With gasoline prices on a quickening march, we may see $5 a gallon prices sometime this year. However, the current pricing is contingent on Iran’s nuclear status, and gas prices, along with a related exchange traded fund that follows gasoline price movements, could quickly drop if the risk premium is taken out.
U.S. Commodity Gasoline Fund (NYSEArca: UGA) is up 18.3% year-to-date.
The national average cost of gas hit $3.69 on Feb 24, up 18 cents a gallon in two weeks, as tensions in the Middle East escalate, reports Ransdell Pierson for Reuters. [Gasoline ETF Surge Reflects Pain at the Pump]
“Fears about a possible hit to oil supplies from the Middle East are causing turmoil and confusion,” Trilby Lundberg, editor of the nationwide Lundberg Survey, said in the article. “”If these (Mideast) fears become more fervent, on either a real or a perceived basis, then crude oil prices could jump again.”
According to 24/7 Wall St., there are eight predominant reasons why gas can inch up to $5 a gallon this year:
- Strait of Hormuz. Around 20% of global crude oil is shipped through this narrow strait, and Iran – the nuclear powered country that has threatened to close it off – is in control of the sea lane.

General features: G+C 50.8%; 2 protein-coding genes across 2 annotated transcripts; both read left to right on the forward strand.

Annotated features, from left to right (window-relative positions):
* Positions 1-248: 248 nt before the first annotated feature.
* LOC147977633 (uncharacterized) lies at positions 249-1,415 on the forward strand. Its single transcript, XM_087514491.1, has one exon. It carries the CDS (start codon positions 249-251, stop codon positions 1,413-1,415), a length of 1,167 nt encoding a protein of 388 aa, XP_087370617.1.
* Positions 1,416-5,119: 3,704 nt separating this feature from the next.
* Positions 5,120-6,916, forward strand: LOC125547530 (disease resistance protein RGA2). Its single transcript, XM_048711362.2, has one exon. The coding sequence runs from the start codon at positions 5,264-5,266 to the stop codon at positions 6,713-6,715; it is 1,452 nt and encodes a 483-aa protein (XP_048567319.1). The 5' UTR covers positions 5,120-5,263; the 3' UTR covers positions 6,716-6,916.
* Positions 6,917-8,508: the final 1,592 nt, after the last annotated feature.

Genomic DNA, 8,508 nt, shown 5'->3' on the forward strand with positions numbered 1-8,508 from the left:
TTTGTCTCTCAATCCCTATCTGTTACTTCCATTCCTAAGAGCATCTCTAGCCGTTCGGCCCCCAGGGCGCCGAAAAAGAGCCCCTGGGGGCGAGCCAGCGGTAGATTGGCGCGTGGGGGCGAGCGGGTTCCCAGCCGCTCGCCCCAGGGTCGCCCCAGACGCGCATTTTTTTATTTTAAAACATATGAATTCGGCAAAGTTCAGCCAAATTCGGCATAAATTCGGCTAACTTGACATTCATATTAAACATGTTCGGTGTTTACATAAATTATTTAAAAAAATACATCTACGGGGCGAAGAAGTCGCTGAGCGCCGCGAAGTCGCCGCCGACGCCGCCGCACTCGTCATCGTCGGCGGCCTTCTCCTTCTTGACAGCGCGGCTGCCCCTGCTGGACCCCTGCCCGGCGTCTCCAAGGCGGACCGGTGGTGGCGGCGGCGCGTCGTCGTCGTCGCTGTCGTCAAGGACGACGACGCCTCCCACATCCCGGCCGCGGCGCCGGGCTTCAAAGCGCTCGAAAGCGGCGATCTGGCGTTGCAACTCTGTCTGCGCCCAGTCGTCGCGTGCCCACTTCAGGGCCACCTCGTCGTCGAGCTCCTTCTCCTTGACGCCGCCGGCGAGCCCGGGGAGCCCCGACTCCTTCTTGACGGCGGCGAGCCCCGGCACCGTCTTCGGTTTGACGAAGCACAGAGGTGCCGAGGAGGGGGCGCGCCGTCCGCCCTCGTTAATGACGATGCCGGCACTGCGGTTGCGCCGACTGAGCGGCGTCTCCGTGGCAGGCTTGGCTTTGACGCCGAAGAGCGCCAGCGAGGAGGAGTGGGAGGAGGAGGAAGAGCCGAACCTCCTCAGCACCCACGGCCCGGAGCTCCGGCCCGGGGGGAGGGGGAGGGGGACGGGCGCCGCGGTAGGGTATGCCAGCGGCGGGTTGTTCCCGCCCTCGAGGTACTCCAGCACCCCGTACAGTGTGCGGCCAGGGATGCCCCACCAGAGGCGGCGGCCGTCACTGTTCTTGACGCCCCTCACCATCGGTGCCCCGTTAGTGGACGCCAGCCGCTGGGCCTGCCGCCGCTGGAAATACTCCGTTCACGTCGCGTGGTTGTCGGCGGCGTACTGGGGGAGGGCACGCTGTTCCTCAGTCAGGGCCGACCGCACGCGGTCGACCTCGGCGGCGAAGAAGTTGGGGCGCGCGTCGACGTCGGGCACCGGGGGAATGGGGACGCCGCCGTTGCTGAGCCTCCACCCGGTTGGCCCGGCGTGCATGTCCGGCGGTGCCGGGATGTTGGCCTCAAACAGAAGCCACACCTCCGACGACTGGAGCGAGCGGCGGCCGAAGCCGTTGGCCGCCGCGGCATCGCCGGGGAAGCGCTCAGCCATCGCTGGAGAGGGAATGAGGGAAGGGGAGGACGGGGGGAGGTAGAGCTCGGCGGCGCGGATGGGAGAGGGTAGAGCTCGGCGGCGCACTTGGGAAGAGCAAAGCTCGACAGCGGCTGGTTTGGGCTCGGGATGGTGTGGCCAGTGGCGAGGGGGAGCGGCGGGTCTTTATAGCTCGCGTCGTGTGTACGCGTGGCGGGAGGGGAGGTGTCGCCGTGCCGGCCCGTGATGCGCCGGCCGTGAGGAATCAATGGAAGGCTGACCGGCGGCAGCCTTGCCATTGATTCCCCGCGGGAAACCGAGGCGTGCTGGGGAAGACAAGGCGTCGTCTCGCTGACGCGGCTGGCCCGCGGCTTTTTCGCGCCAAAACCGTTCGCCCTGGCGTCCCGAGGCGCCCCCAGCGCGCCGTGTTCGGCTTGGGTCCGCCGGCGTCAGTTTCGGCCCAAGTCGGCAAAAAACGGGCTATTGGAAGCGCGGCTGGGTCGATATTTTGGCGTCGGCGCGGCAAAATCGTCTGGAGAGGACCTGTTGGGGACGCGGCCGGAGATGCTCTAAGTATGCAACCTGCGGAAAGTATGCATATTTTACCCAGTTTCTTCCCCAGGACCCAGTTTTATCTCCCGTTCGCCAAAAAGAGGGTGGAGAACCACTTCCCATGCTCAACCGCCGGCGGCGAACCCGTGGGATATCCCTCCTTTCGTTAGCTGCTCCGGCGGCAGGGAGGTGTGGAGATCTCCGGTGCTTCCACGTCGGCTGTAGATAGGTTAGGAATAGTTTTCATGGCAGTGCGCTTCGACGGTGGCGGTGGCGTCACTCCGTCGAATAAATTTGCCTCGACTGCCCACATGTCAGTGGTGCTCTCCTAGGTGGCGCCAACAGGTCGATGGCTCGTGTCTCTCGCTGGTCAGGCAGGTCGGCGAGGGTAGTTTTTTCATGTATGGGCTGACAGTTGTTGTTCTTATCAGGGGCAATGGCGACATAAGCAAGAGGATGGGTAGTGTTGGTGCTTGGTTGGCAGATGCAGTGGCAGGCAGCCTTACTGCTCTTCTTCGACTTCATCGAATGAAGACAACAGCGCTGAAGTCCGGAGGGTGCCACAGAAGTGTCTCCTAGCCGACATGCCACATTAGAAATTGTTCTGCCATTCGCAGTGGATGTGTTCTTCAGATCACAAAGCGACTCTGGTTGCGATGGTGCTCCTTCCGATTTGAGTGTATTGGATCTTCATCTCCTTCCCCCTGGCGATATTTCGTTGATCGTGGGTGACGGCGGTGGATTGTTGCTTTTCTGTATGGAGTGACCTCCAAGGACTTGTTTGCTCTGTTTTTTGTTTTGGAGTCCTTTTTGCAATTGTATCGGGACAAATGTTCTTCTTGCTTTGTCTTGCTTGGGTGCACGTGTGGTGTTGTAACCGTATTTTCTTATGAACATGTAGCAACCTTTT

- The World and Iran. The U.N. is pressuring large oil importers to eschew Iranian oil, which is putting greater pressure on the tight global oil supply.
- Refiners. Oil refiners on the east coast use Brent crude from the North Sea, and Brent is trading around $124 a barrel, or about a $15 premium over WTI crude. However, some refiners are still using the WTI benchmark. Once they make the switch over, refineries originally tied to WTI will incur loses, and they will likely increase gas prices to cover the initial loses.
- Geopolitical Risks. In Nigeria, the 14th largest oil producer, Islamic terrorists are attacking pipelines to disrupt the government. Venezuela, the 11th largest producer, could face a political uprising if Hugo Chavez, who is due for a second cancer surgery, loses his grip. Other areas of he Middle East and Africa are also seeing threats in their oil supply.
- The E.U. The Eurozone is facing a recession. According to the European Commission, the Euro bloc will contract 0.3% due to deep recessions in several E.U. states, especially in Spain and Portugal.
- The U.S. On the other hand, the U.S. economy is humming along. The greater demand for oil will translate to higher oil prices.
- Summer Time. The time honored tradition of traveling during summer has also attributed to historically higher gasoline prices during the summer months, although the boost has been relatively smaller in the past three years.
- Supply. OPEC members diminished their spare capacity capability from 3.18 million barrels per day to 2.85 million in December.
However, Phil Flynn, oil analyst at PFG Best, contends that “We’re probably not going to hit $5 a gallon,” reports Jeff Macke for Yahoo! Finance. He argues that the current pricing revolves around Iran.
Iran is “the biggest risk premium in the price of oil since 2008,” Flynn said. “If the worst case scenario doesn’t happen we’re going to have a bunch of oil sitting around in tankers that will put significant downward pressure on prices.”